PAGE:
Library Life


I spy with my little library card...

Espionage thrillers are as popular as ever. But as real-life events from Istanbul to Salisbury show, factual stories of intrigue, betrayal and secret agents can outdo any fiction.
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This is the first of a series of blog posts about non-fiction books on the subject of espionage and spies.

With Bodyguard, Berlin Station and a heart-thumping dramatisation of John Le Carré’s The Little Drummer Girl on our TV screens this year, espionage thrillers are proving as popular as ever. But as real-life events from Istanbul to Salisbury and beyond also show, factual stories of intrigue, betrayal and secret agents can outdo any fiction.

The shelves of our library provide lots of true-life espionage delights for the curious reader, many of them to be found, interestingly, on the shelves marked ‘Politics and Careers’. Perhaps Oundle has more wannabe secret agents than anyone realises!

Here’s just a small sample of what’s on offer.

GCHQ: The Uncensored Story of Britain’s Most Secret Intelligence Agency
by Richard J. Aldrich

One for your inner espionage geek. Even today, in the age of uncovering global terrorism plots and resurgent espionage by hostile nations, most people struggle to answer the question, ‘What is GCHQ?’

The successor to the famous wartime code-breaking centre at Bletchley Park in Milton Keynes, The Government Communication Headquarters (as it is somewhat inoffensively known) is one of the world’s most sophisticated gatherers of intelligence.

“GCHQ is the last great British secret. For more than half a century [GCHQ]...has been the nation’s largest and yet most elusive intelligence service... GCHQ now plays a leading role in shaping Britain’s secret state and in the summer of 2003, it relocated to a spectacular new headquarters [in Cheltenham] that constituted the single largest construction project in Europe. Today it is more important than ever—yet we know almost nothing about it.”

Professor Aldrich does his best to give chapter and verse on this most secret of secret agencies and its shadowy role. On the positive front he acknowledges that since 1993 the government has been working at its commitment to be more open and transparent about its intelligence services.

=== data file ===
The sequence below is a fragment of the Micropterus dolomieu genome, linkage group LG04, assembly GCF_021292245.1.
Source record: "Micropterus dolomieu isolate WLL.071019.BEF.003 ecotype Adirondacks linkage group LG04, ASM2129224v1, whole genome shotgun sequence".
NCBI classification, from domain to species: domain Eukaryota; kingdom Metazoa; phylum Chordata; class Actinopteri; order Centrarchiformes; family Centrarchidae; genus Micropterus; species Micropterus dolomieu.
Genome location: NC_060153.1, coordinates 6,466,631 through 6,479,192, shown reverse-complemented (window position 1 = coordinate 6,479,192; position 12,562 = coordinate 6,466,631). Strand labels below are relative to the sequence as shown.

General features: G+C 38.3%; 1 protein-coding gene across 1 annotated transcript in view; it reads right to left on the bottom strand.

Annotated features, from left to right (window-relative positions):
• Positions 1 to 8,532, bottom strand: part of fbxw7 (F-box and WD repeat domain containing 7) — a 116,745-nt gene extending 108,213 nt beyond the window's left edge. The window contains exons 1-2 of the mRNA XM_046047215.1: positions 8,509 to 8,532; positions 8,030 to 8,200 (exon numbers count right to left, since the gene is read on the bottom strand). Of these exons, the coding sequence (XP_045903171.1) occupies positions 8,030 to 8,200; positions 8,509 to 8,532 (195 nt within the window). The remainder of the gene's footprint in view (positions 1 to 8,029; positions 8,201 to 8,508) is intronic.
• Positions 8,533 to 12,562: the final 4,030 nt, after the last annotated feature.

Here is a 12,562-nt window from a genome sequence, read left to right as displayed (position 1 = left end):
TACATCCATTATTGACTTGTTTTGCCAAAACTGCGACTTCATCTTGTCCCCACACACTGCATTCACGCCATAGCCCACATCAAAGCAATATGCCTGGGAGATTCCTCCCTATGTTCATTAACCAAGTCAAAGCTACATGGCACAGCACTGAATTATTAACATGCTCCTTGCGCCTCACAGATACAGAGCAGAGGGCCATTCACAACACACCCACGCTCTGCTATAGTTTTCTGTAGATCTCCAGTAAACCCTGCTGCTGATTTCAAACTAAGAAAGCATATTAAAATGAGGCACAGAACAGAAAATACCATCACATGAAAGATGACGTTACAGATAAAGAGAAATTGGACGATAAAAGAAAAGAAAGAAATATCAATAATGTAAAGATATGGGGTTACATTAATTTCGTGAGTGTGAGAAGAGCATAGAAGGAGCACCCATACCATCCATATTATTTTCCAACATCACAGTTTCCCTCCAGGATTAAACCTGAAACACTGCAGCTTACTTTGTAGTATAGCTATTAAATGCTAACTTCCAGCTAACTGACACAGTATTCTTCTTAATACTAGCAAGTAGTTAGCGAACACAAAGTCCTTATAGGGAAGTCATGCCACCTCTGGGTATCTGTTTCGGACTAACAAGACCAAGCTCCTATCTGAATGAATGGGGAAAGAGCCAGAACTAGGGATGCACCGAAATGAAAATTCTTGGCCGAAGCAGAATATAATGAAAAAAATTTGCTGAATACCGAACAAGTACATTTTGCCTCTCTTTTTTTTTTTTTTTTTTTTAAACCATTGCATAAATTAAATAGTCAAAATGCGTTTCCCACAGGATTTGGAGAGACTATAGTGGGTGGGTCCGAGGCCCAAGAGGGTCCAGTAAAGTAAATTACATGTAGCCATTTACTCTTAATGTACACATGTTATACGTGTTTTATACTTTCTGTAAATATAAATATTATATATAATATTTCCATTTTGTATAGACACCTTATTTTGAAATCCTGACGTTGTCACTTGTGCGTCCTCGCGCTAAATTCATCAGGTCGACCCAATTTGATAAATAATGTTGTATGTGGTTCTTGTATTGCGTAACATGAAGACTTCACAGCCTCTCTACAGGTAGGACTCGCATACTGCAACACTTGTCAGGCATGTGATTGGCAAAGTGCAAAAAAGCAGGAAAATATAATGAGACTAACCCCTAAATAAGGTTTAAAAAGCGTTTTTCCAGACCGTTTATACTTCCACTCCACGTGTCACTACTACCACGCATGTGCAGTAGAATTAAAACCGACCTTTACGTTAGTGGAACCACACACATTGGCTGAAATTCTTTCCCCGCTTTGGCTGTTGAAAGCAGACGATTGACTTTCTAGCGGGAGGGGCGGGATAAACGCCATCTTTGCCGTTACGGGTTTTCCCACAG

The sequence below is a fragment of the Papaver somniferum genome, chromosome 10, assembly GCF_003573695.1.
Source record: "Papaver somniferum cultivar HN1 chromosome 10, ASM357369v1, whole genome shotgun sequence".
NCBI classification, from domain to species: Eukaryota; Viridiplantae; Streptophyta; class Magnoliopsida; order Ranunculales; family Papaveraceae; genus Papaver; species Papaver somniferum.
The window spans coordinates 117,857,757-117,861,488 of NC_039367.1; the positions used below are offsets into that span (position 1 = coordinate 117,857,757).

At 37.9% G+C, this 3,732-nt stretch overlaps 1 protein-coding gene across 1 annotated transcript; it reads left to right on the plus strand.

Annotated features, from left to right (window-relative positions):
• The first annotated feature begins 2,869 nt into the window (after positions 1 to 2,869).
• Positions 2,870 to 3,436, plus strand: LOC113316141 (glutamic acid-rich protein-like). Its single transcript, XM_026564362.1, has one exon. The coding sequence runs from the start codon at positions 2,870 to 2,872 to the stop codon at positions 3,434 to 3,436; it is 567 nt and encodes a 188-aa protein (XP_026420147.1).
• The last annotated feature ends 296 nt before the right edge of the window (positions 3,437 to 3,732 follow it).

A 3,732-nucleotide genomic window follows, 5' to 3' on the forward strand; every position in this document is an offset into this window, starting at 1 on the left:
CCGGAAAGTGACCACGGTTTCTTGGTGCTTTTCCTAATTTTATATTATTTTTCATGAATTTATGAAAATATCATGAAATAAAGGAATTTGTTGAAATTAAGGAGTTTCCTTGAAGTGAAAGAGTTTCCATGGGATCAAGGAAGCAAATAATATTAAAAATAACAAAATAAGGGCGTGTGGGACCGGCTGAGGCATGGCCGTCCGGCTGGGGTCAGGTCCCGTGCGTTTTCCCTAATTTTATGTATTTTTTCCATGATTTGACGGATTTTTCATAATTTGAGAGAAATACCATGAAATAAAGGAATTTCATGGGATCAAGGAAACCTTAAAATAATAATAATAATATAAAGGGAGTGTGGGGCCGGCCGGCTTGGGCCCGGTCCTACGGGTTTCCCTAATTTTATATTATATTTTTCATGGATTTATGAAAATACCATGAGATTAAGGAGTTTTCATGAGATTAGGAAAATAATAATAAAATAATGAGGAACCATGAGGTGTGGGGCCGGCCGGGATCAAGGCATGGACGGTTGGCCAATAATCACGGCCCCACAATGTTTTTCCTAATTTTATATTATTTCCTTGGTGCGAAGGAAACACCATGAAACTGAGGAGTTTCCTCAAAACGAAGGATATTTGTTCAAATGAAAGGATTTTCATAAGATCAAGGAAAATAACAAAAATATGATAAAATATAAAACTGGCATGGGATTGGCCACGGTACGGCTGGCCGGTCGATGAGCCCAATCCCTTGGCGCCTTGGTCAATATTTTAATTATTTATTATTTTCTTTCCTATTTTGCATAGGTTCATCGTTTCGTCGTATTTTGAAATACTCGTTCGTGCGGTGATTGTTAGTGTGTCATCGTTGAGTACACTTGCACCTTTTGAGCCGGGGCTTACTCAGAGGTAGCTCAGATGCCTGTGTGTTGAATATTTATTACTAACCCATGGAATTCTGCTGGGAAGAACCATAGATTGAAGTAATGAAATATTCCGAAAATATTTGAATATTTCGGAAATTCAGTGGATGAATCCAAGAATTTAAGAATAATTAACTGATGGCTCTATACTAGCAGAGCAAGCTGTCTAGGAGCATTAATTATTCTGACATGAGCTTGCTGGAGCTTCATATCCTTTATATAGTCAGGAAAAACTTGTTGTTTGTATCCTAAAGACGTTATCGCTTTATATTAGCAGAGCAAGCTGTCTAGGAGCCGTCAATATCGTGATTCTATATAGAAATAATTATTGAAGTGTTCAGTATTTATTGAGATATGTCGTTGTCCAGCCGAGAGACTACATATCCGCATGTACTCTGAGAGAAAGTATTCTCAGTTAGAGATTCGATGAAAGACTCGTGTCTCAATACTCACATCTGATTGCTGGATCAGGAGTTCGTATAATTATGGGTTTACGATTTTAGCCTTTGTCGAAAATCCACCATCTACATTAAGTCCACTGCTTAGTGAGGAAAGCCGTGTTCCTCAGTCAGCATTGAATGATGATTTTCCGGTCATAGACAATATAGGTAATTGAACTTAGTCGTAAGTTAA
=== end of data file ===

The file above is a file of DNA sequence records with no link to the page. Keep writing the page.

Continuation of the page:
Required reading on any Spycraft degree course.

MI6: Life and Death in the British Secret Service
by Gordon Corera

Written by the BBC’s eminent security correspondent, Gordon Corera, this takes up the history of the Secret Intelligence Service, better known as MI6, since the end of the second world war. Considering that the current head of MI6 now makes public appearances, Corera reminds us that it’s not so long ago when the government would not even admit to its existence.

Corera starts by highlighting the shadowy nature and moral ambiguities represented by the work of MI6, which is tasked with spying missions abroad. One unnamed former Chief of MI6 told him '"We act within our own law—British law," he explained, "but our relationship with other people’s law is – interesting."'

The author also makes the connection between fact and fiction in the world of British spying.

'… MI6 references itself in part by the fictional world, not least because many of the great British spy-thriller writers like Graham Greene, John Le Carré, and Ian Fleming were intelligence officers themselves, who to varying degrees, drew on their own experience.'

The New Spymasters
by Stephen Grey

This dispels the myth that spies working in the field are no longer needed in this age of internet intercepts and remote-controlled drone strikes

Grey starts off with a helpful glossary of terms, which includes this stark entry under B: ‘Betrayal—in order to gather intelligence, a spy must inevitably betray someone.”

And under F you can find: 'False flag—a trick used by a secret service to make a secret agent think he is being recruited by another country’s service.'

So it’s not easy to trust anyone then?

Grey’s reportage style (he’s a former editor of the Sunday Times Insight investigation team) gives this factual book the immediacy of a spy novel.

To show how dangerous and dramatic the modern spy world is he starts off with the story of the ‘exploding’ spy – a Jordanian named Humam-al-Balawi. In 2009 the CIA thought they were recruiting him as an agent to help them find and target Osama Bin laden.

When he entered the American base at Khost in Afghanistan in December of that year he was eagerly greeted by seven CIA agents and their Afghan driver. When he got close enough, he blew himself and everyone else up with a hidden bomb. One of those killed was Jessica Matthews, one of the CIA’s leading experts on Al-Quaeda. She had so much faith in Balawi that she had even made him a birthday cake.

'On a marble wall back at CIA headquarters in Langley, Virginia, they carved seven more stars. Seven more of their comrades killed in the field of action. Since the terror attacks of 11 September twenty-five stars had been added. Welcome to the deadly world of spycraft.'

Compelling and informative.

Monsieur T

This is the first of a series of articles looking at non-fiction books on the subject of espionage and spies. The next article will follow soon…